So the object at 1 billion ly moves at v=c away from us. An object further away would move faster than c relative to us. That contradicts SR.
 
  • #13
BruceW
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In general relativity, two distant objects can move away from each other at greater than the speed of light. (I think that is what you mean).
this.
 
  • #14
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this.
So SR appears to be not applicable or so.
I have another question. At what scale of space does the expansion take effect?
I do not believe a hydrogen atom or the solar sytem are expanding. What about the local cluster of galaxies? Is it expanding or is the expansive motion thermalized by mutual exchange of momentum by gravitation?
 
  • #15
phinds
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us40 and my2cts, Google "metric expansion" for a discussion.
 
  • #16
Drakkith
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So SR appears to be not applicable or so.
I have another question. At what scale of space does the expansion take effect?
I do not believe a hydrogen atom or the solar sytem are expanding. What about the local cluster of galaxies? Is it expanding or is the expansive motion thermalized by mutual exchange of momentum by gravitation?
Any objects bound together through gravity or one of the other fundamental forces of nature do not expand/recede. Gravity finally falls off enough for expansion to occur somewhere around the Supercluster level, which is on the scale of millions of light-years. Clusters and superclusters of galaxies are the largest "structures" that can stay together. Past that, things are receding from each other.
 
  • #17
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Following phinds' advise I read on wikipedia, the first google hit:
"metric expansion is defined by an increase in distance between parts of the universe even without those parts "moving" anywhere"
The distance between two non-moving objects can increase, even with v>c.
That is not understandable.
 
  • #18
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Any objects bound together through gravity or one of the other fundamental forces of nature do not expand/recede. Gravity finally falls off enough for expansion to occur somewhere around the Supercluster level, which is on the scale of millions of light-years. Clusters and superclusters of galaxies are the largest "structures" that can stay together. Past that, things are receding from each other.
That makes more sense. But how could Hubble have discovered the expansion if this is true?
 
  • #19
Drakkith
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That makes more sense. But how could Hubble have discovered the expansion if this is true?
We can measure the redshift of spectral lines in distant supernovas to determine that they are receding from us. It turns out that the further away a supernova was, the more redshifted its spectrum was. Lots of observations and math have led us to believe that this redshit is the result of the expansion of the universe causing objects to recede from us.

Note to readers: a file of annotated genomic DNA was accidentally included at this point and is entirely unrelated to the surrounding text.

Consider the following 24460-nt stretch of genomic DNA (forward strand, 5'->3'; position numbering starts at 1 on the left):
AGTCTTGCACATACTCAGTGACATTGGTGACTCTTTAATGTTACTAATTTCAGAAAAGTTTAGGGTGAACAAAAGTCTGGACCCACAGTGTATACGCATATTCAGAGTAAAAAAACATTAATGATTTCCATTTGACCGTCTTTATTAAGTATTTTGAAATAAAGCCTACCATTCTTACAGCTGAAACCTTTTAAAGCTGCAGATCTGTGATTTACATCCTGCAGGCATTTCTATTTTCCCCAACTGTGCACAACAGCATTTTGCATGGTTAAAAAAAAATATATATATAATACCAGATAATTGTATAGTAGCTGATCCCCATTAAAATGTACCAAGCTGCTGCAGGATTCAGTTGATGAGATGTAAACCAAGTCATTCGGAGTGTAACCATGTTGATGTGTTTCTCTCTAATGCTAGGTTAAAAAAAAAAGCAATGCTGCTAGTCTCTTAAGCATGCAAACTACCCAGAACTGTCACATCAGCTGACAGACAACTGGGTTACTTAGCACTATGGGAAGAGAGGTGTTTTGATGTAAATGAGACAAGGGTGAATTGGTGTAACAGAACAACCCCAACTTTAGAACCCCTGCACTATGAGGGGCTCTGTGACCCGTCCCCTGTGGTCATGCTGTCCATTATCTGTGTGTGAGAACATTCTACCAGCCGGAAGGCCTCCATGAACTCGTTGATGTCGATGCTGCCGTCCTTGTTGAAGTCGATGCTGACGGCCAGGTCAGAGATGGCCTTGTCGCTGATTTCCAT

I'd elaborate, but I have to head to class.
 
  • #20
phinds
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Following phinds' advise I read on wikipedia, the first google hit:
"metric expansion is defined by an increase in distance between parts of the universe even without those parts "moving" anywhere"
The distance between two non-moving objects can increase, even with v>c.
That is not understandable.
I assume you mean YOU do not understand it. Since many of us do understand it, perhaps you should give it some more thought.
 
  • #21
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I mean a cluster of galaxies interacts at a timescale of millions of years, which should short enough to wipe out the effect of a big bang having occurred more than 10 billion years ago.
 
  • #22
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I assume you mean YOU do not understand it. Since many of us do understand it, perhaps you should give it some more thought.
If you understand it so well, and thanks for distorting my typeface, then you are the perfect individual to explain this once and for all to the rest of us, thoughtless, people.
 
  • #23
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I assume you mean YOU do not understand it. Since many of us do understand it, perhaps you should give it some more thought.
POerhaps you should also take a look at http://en.wikipedia.org/wiki/Hubble_constant#Redshift_velocity
The Fizeau-Doppler formula tells me that z goes to infinity when v goes to c.
No v>c needed.
How's that for "giving it some more thought".
 
  • #24
BruceW
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Following phinds' advise I read on wikipedia, the first google hit:
"metric expansion is defined by an increase in distance between parts of the universe even without those parts "moving" anywhere"
The distance between two non-moving objects can increase, even with v>c.
That is not understandable.
hehe, this is the problem when you want to write a short article for the layperson, without using any specific terminology.
 
  • #25
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hehe, this is the problem when you want to write a short article for the layperson, without using any specific terminology.
Please elaborate what the problem is.